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On Paper

August 26, 2016 @ 1:00 pm - 5:00 pm

|Recurring Event (See all)

An event every week that begins at 1:00pm on Friday, Saturday and Sunday, repeating until October 2, 2016

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August 26 through October 2, 2016

Reception, August 265-7 p.m.

Marcia Burtt Gallery presents On Paper, an exhibition of diverse responses to the landscape on paper.

Carolyn Lord, Susan Petty and Nina Warner use traditional paper mediums watercolor, graphite, and gouache, taking advantage of the precise lines and edges that paper enables. Lord emphasizes shape and bright colors in her botanic paintings in watercolor; Petty creates intricate large-scale drawings in graphite; and Warner paints miniature landscapes in gouache reminiscent of tiny set designs.

Marilee Krause and Randall David Tipton experiment with mediums and papers. As in poetry, Krause leaves room for the viewer to fill in the spaces. She uses watercolor to diffuse light on water and land, and pastel to superimpose minimal linear elements. Tipton’s ethereal paintings make use of Yupo synthetic paper to create unique pooling effects not achievable on wood-pulp or cloth-fiber paper. The firmament meets earth in his Northwestern landscapes.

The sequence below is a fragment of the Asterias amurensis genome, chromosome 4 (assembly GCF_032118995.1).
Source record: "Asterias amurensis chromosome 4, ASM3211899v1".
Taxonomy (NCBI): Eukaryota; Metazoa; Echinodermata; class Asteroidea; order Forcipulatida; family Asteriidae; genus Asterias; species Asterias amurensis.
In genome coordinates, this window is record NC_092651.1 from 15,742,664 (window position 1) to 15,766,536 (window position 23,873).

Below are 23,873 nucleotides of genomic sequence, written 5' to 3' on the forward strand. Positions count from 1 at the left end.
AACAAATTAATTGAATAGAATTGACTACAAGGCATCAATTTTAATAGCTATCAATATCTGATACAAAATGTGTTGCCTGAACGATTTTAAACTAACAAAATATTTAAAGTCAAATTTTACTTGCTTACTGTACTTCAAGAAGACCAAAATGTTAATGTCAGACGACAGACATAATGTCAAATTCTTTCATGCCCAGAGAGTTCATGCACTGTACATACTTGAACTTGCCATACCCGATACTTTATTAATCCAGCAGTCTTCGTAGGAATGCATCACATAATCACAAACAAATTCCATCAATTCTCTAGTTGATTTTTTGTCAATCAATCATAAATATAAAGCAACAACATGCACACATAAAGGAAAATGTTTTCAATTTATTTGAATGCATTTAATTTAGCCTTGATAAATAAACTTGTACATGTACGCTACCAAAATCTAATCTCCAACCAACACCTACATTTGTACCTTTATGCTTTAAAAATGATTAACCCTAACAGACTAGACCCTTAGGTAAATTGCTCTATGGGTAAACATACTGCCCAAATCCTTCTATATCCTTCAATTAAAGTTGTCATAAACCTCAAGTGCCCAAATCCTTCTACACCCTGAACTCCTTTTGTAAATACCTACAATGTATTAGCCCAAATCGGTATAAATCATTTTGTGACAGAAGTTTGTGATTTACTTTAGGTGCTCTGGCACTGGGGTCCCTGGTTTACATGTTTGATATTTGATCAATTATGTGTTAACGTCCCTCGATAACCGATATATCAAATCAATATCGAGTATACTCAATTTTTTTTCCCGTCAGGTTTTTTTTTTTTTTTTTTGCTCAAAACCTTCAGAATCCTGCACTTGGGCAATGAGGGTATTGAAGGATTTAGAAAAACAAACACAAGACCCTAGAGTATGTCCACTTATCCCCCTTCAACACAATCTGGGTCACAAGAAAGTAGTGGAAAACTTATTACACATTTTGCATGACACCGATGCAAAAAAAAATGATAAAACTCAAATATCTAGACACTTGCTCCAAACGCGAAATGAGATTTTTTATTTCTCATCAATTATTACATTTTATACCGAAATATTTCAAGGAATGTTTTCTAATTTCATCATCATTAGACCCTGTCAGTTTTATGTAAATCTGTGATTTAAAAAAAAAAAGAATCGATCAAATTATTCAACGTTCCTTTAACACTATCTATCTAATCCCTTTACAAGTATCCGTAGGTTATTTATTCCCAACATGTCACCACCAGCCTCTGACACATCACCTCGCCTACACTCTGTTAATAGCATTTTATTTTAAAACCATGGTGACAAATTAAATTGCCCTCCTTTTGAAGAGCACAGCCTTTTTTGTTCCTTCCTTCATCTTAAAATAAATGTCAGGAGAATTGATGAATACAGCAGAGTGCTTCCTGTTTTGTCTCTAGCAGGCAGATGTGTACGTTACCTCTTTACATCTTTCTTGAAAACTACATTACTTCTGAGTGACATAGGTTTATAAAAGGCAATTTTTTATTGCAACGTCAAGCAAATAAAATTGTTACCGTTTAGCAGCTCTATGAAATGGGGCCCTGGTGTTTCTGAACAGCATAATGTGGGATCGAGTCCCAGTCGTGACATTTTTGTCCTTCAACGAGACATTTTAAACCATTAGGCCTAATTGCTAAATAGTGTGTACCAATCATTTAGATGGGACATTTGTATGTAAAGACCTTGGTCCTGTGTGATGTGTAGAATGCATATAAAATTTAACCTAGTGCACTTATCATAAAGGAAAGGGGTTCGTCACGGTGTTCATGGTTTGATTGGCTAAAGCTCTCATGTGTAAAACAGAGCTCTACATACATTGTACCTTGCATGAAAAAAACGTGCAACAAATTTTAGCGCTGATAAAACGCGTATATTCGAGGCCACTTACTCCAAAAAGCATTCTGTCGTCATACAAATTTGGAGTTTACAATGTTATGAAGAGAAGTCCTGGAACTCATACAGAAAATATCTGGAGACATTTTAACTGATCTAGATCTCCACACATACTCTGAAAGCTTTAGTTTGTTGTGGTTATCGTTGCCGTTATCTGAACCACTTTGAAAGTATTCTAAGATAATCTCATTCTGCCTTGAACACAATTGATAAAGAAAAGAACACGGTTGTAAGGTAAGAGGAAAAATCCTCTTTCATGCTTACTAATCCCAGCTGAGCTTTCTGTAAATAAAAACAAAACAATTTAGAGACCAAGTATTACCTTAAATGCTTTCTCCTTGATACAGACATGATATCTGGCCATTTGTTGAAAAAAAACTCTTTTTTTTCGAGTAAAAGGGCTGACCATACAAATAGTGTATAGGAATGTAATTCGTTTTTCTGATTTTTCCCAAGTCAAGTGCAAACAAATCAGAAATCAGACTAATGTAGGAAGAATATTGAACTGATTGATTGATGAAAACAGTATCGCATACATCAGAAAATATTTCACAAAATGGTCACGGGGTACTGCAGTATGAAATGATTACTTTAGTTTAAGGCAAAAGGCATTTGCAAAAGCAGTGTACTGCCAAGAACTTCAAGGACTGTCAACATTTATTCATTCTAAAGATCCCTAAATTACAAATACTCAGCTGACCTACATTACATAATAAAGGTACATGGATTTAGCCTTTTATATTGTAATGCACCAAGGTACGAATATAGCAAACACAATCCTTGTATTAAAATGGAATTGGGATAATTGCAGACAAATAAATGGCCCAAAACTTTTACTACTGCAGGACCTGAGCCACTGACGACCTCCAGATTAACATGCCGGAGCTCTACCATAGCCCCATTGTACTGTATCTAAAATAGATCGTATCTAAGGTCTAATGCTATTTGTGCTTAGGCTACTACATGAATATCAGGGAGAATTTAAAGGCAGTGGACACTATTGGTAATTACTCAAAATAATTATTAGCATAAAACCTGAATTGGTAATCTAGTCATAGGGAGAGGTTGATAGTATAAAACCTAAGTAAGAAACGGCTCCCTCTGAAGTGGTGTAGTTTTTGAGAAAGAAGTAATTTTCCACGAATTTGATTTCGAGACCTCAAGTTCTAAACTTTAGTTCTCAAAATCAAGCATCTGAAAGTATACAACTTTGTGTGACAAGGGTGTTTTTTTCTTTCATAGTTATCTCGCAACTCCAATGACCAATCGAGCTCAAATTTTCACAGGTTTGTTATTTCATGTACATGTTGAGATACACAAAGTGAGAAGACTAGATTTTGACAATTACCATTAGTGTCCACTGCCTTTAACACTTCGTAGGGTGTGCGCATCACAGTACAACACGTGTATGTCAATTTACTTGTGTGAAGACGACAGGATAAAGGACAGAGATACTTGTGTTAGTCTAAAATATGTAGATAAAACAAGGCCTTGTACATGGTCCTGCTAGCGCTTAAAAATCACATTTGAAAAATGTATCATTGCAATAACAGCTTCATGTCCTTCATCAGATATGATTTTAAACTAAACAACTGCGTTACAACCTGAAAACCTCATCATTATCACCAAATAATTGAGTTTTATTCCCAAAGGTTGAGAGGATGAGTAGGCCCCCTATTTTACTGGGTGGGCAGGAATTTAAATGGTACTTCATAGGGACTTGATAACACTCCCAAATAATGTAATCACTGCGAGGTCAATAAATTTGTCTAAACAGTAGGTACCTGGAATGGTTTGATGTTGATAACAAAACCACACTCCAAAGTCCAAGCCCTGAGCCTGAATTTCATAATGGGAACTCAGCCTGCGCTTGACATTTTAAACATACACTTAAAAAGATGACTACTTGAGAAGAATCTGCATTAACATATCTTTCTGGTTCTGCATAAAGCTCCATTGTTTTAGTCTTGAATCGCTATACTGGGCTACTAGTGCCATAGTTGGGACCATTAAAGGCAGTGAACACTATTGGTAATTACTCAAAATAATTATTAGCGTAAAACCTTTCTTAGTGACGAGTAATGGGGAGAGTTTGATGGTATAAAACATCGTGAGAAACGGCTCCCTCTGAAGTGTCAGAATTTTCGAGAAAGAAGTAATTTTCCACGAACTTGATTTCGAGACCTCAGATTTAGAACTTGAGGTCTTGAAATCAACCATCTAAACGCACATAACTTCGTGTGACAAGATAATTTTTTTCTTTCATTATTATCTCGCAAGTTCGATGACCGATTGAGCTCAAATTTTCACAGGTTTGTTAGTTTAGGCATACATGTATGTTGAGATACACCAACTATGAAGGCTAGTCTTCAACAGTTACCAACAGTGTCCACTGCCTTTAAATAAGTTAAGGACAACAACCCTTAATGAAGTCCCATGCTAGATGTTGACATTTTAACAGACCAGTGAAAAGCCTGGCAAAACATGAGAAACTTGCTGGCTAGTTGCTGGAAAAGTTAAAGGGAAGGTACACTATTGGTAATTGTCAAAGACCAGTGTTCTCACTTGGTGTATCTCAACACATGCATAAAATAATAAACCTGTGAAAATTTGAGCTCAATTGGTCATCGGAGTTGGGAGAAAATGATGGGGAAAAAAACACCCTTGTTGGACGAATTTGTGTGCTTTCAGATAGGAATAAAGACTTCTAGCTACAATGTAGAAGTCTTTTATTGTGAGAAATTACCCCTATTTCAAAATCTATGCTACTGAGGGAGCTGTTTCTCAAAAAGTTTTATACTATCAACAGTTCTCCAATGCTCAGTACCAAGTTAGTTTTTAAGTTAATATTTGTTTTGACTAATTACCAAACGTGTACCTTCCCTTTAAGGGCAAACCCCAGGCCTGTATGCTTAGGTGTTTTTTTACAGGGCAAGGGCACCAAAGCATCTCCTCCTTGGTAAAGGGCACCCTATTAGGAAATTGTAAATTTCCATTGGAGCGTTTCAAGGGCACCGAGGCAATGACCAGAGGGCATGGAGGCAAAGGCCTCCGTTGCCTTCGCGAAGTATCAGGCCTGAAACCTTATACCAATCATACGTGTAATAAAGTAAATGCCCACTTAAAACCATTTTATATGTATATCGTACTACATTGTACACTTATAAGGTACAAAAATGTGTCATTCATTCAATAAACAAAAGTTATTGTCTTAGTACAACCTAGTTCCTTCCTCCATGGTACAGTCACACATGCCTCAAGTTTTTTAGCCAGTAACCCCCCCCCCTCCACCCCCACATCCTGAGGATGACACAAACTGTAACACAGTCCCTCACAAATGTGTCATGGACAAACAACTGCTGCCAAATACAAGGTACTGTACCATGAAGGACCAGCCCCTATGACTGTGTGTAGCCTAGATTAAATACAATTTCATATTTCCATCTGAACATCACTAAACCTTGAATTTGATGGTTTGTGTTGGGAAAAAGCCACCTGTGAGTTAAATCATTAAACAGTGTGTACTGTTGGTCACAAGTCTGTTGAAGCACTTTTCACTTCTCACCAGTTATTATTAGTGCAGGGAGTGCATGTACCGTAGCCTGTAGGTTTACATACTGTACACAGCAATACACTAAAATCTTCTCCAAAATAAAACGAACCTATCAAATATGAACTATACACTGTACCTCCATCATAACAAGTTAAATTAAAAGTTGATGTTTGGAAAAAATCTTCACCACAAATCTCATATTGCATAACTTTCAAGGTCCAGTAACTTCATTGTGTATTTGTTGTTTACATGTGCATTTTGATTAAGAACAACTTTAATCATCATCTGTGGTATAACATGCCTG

Pamela Zwehl-Burke gives us near-abstract paintings created in oil pastel that are as complex and brilliant as Byzantine mosaics.

In contrast to artists who work directly on paper, Leonardo Nuñez and Sara Woodburn carve into linoleum and wood to create their images. Decisions about where colors and lines will go are made in cumulative steps of a complex conceptual process. Paper prints are the evidence of their refined craft.

Anne Ward and Bill Dewey play with technology, expanding the artist’s studio to include computers and tablets. Bill Dewey’s photos may evoke nostalgia but the means of creating them are contemporary. Anne Ward’s brush and color selection is limited only by what program she uses on her tablet—her solution to an artist’s splintered daily schedule. Both camera and tablet rely on paper prints.

Ian Roberts returns to the traditional, painting scenes during his travels using oil on paper to create a visual diary of his world.

As it has been for nearly two thousand years, paper is still the blank sheet that elicits creativity.